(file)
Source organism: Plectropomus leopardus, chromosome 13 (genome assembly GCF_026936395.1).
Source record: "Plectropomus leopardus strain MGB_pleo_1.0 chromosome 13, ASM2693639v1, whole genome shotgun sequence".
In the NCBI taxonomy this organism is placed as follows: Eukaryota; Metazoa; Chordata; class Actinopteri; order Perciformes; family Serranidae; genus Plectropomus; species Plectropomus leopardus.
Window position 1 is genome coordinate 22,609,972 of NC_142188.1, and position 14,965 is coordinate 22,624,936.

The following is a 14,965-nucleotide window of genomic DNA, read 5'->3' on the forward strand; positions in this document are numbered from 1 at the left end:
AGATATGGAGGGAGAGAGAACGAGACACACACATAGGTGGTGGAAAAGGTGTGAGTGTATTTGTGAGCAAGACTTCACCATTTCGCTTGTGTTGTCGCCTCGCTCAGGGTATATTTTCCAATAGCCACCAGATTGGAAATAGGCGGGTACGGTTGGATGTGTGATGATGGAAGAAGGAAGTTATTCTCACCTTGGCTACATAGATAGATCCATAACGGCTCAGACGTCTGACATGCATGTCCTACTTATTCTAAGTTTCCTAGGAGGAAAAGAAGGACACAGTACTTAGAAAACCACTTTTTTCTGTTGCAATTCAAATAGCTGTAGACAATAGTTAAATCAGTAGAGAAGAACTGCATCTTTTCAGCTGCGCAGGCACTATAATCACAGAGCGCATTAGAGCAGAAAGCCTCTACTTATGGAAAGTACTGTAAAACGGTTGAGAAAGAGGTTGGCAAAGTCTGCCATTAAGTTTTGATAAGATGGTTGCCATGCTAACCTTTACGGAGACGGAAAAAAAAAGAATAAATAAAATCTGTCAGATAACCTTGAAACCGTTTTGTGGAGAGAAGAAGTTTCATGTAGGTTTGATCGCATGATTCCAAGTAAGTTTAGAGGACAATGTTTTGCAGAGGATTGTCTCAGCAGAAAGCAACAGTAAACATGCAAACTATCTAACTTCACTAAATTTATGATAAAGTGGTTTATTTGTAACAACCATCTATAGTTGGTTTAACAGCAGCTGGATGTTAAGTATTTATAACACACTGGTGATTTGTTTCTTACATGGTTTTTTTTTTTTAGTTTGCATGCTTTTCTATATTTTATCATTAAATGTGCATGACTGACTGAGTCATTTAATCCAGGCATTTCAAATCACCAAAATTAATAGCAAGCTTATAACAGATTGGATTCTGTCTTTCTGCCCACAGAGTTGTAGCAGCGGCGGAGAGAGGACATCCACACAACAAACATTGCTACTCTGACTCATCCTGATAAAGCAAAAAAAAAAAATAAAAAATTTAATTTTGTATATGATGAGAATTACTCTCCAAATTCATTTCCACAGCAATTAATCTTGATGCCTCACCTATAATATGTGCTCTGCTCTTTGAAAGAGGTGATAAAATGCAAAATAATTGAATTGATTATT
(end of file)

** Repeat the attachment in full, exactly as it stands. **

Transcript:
Source organism: Plectropomus leopardus, chromosome 13 (genome assembly GCF_026936395.1).
Source record: "Plectropomus leopardus strain MGB_pleo_1.0 chromosome 13, ASM2693639v1, whole genome shotgun sequence".
In the NCBI taxonomy this organism is placed as follows: Eukaryota; Metazoa; Chordata; class Actinopteri; order Perciformes; family Serranidae; genus Plectropomus; species Plectropomus leopardus.
Window position 1 is genome coordinate 22,609,972 of NC_142188.1, and position 14,965 is coordinate 22,624,936.

The following is a 14,965-nucleotide window of genomic DNA, read 5'->3' on the forward strand; positions in this document are numbered from 1 at the left end:
AGATATGGAGGGAGAGAGAACGAGACACACACATAGGTGGTGGAAAAGGTGTGAGTGTATTTGTGAGCAAGACTTCACCATTTCGCTTGTGTTGTCGCCTCGCTCAGGGTATATTTTCCAATAGCCACCAGATTGGAAATAGGCGGGTACGGTTGGATGTGTGATGATGGAAGAAGGAAGTTATTCTCACCTTGGCTACATAGATAGATCCATAACGGCTCAGACGTCTGACATGCATGTCCTACTTATTCTAAGTTTCCTAGGAGGAAAAGAAGGACACAGTACTTAGAAAACCACTTTTTTCTGTTGCAATTCAAATAGCTGTAGACAATAGTTAAATCAGTAGAGAAGAACTGCATCTTTTCAGCTGCGCAGGCACTATAATCACAGAGCGCATTAGAGCAGAAAGCCTCTACTTATGGAAAGTACTGTAAAACGGTTGAGAAAGAGGTTGGCAAAGTCTGCCATTAAGTTTTGATAAGATGGTTGCCATGCTAACCTTTACGGAGACGGAAAAAAAAAGAATAAATAAAATCTGTCAGATAACCTTGAAACCGTTTTGTGGAGAGAAGAAGTTTCATGTAGGTTTGATCGCATGATTCCAAGTAAGTTTAGAGGACAATGTTTTGCAGAGGATTGTCTCAGCAGAAAGCAACAGTAAACATGCAAACTATCTAACTTCACTAAATTTATGATAAAGTGGTTTATTTGTAACAACCATCTATAGTTGGTTTAACAGCAGCTGGATGTTAAGTATTTATAACACACTGGTGATTTGTTTCTTACATGGTTTTTTTTTTTTAGTTTGCATGCTTTTCTATATTTTATCATTAAATGTGCATGACTGACTGAGTCATTTAATCCAGGCATTTCAAATCACCAAAATTAATAGCAAGCTTATAACAGATTGGATTCTGTCTTTCTGCCCACAGAGTTGTAGCAGCGGCGGAGAGAGGACATCCACACAACAAACATTGCTACTCTGACTCATCCTGATAAAGCAAAAAAAAAAAATAAAAAATTTAATTTTGTATATGATGAGAATTACTCTCCAAATTCATTTCCACAGCAATTAATCTTGATGCCTCACCTATAATATGTGCTCTGCTCTTTGAAAGAGGTGATAAAATGCAAAATAATTGAATTGATTATT